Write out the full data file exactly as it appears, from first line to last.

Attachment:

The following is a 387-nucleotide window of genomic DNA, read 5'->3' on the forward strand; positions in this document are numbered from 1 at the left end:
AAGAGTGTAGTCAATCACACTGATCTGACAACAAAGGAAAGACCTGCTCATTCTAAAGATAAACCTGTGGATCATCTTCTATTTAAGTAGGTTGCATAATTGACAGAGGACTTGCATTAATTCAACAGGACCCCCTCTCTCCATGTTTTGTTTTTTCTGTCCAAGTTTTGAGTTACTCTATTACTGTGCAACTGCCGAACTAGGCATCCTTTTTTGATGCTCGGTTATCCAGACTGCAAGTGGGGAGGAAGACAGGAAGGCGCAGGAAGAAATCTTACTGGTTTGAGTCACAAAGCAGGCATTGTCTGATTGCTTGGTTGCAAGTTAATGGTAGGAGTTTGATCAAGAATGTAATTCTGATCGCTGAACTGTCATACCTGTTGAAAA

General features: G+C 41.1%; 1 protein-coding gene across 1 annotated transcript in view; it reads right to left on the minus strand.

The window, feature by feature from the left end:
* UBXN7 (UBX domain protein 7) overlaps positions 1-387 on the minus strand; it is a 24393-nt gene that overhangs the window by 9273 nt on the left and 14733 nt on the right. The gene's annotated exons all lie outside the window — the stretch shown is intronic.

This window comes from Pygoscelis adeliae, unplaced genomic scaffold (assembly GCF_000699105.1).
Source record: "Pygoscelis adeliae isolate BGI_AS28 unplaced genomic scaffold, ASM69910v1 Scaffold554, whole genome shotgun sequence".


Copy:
The following is a 387-nucleotide window of genomic DNA, read 5'->3' on the forward strand; positions in this document are numbered from 1 at the left end:
AAGAGTGTAGTCAATCACACTGATCTGACAACAAAGGAAAGACCTGCTCATTCTAAAGATAAACCTGTGGATCATCTTCTATTTAAGTAGGTTGCATAATTGACAGAGGACTTGCATTAATTCAACAGGACCCCCTCTCTCCATGTTTTGTTTTTTCTGTCCAAGTTTTGAGTTACTCTATTACTGTGCAACTGCCGAACTAGGCATCCTTTTTTGATGCTCGGTTATCCAGACTGCAAGTGGGGAGGAAGACAGGAAGGCGCAGGAAGAAATCTTACTGGTTTGAGTCACAAAGCAGGCATTGTCTGATTGCTTGGTTGCAAGTTAATGGTAGGAGTTTGATCAAGAATGTAATTCTGATCGCTGAACTGTCATACCTGTTGAAAA

General features: G+C 41.1%; 1 protein-coding gene across 1 annotated transcript in view; it reads right to left on the minus strand.

The window, feature by feature from the left end:
* UBXN7 (UBX domain protein 7) overlaps positions 1-387 on the minus strand; it is a 24393-nt gene that overhangs the window by 9273 nt on the left and 14733 nt on the right. The gene's annotated exons all lie outside the window — the stretch shown is intronic.

This window comes from Pygoscelis adeliae, unplaced genomic scaffold (assembly GCF_000699105.1).
Source record: "Pygoscelis adeliae isolate BGI_AS28 unplaced genomic scaffold, ASM69910v1 Scaffold554, whole genome shotgun sequence".